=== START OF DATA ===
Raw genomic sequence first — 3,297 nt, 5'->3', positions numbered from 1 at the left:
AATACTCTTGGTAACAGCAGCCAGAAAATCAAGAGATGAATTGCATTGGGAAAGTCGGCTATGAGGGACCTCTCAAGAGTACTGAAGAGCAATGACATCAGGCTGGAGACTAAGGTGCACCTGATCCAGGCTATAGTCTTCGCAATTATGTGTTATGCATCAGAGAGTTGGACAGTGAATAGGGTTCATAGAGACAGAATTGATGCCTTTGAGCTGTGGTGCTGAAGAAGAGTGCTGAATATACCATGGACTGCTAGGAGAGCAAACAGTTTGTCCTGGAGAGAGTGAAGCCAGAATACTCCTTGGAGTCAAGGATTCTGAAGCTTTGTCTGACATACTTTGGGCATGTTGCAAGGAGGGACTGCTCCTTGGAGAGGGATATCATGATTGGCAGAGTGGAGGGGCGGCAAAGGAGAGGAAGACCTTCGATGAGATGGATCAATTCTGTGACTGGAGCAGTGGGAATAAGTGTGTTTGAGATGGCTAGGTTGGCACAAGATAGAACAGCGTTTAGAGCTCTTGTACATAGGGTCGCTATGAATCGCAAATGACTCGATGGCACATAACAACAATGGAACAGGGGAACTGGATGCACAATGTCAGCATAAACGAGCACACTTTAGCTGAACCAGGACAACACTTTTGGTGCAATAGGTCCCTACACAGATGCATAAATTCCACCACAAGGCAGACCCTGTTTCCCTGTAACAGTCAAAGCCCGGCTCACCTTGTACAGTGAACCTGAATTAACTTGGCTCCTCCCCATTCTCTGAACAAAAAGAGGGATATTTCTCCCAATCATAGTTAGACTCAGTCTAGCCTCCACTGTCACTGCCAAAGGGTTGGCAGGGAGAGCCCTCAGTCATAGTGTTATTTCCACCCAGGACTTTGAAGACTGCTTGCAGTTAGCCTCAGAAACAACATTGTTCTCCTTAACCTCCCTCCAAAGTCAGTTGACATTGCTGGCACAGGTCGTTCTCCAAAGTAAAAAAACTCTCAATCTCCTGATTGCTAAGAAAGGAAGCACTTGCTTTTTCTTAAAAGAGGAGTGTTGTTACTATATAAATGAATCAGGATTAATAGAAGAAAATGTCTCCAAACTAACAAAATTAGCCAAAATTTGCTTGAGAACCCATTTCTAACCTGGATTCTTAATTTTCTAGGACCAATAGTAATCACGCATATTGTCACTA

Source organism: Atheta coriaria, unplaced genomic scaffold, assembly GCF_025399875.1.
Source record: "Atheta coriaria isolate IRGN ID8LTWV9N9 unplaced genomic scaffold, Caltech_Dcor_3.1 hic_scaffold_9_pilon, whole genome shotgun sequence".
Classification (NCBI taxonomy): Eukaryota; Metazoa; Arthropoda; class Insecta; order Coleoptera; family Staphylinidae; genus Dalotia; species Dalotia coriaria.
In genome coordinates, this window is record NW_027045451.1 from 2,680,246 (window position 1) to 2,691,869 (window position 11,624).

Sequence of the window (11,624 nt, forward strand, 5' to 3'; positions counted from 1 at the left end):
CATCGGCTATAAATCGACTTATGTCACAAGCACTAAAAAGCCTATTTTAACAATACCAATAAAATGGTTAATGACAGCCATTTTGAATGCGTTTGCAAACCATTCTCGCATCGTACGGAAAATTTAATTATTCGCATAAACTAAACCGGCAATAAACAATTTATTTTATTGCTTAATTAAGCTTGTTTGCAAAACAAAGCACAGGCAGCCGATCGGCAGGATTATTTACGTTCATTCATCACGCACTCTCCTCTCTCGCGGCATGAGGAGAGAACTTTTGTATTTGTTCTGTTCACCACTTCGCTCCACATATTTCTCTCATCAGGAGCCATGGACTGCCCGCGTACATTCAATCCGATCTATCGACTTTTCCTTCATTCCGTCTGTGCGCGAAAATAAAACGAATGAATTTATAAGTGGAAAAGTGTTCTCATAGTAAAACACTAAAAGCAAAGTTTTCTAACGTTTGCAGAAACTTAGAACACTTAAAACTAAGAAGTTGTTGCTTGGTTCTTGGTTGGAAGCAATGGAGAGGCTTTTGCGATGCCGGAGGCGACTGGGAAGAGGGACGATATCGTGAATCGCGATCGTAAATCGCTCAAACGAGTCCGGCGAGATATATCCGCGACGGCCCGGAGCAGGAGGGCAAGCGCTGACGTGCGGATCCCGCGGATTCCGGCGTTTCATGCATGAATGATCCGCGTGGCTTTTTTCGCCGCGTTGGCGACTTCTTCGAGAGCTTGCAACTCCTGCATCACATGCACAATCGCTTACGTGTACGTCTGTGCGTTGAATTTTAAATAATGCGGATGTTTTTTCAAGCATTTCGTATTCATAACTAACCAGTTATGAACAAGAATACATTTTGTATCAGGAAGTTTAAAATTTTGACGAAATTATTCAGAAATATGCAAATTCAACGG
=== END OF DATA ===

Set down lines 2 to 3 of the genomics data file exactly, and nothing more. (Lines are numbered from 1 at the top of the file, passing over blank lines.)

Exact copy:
AATACTCTTGGTAACAGCAGCCAGAAAATCAAGAGATGAATTGCATTGGGAAAGTCGGCTATGAGGGACCTCTCAAGAGTACTGAAGAGCAATGACATCAGGCTGGAGACTAAGGTGCACCTGATCCAGGCTATAGTCTTCGCAATTATGTGTTATGCATCAGAGAGTTGGACAGTGAATAGGGTTCATAGAGACAGAATTGATGCCTTTGAGCTGTGGTGCTGAAGAAGAGTGCTGAATATACCATGGACTGCTAGGAGAGCAAACAGTTTGTCCTGGAGAGAGTGAAGCCAGAATACTCCTTGGAGTCAAGGATTCTGAAGCTTTGTCTGACATACTTTGGGCATGTTGCAAGGAGGGACTGCTCCTTGGAGAGGGATATCATGATTGGCAGAGTGGAGGGGCGGCAAAGGAGAGGAAGACCTTCGATGAGATGGATCAATTCTGTGACTGGAGCAGTGGGAATAAGTGTGTTTGAGATGGCTAGGTTGGCACAAGATAGAACAGCGTTTAGAGCTCTTGTACATAGGGTCGCTATGAATCGCAAATGACTCGATGGCACATAACAACAATGGAACAGGGGAACTGGATGCACAATGTCAGCATAAACGAGCACACTTTAGCTGAACCAGGACAACACTTTTGGTGCAATAGGTCCCTACACAGATGCATAAATTCCACCACAAGGCAGACCCTGTTTCCCTGTAACAGTCAAAGCCCGGCTCACCTTGTACAGTGAACCTGAATTAACTTGGCTCCTCCCCATTCTCTGAACAAAAAGAGGGATATTTCTCCCAATCATAGTTAGACTCAGTCTAGCCTCCACTGTCACTGCCAAAGGGTTGGCAGGGAGAGCCCTCAGTCATAGTGTTATTTCCACCCAGGACTTTGAAGACTGCTTGCAGTTAGCCTCAGAAACAACATTGTTCTCCTTAACCTCCCTCCAAAGTCAGTTGACATTGCTGGCACAGGTCGTTCTCCAAAGTAAAAAAACTCTCAATCTCCTGATTGCTAAGAAAGGAAGCACTTGCTTTTTCTTAAAAGAGGAGTGTTGTTACTATATAAATGAATCAGGATTAATAGAAGAAAATGTCTCCAAACTAACAAAATTAGCCAAAATTTGCTTGAGAACCCATTTCTAACCTGGATTCTTAATTTTCTAGGACCAATAGTAATCACGCATATTGTCACTA

Source organism: Atheta coriaria, unplaced genomic scaffold, assembly GCF_025399875.1.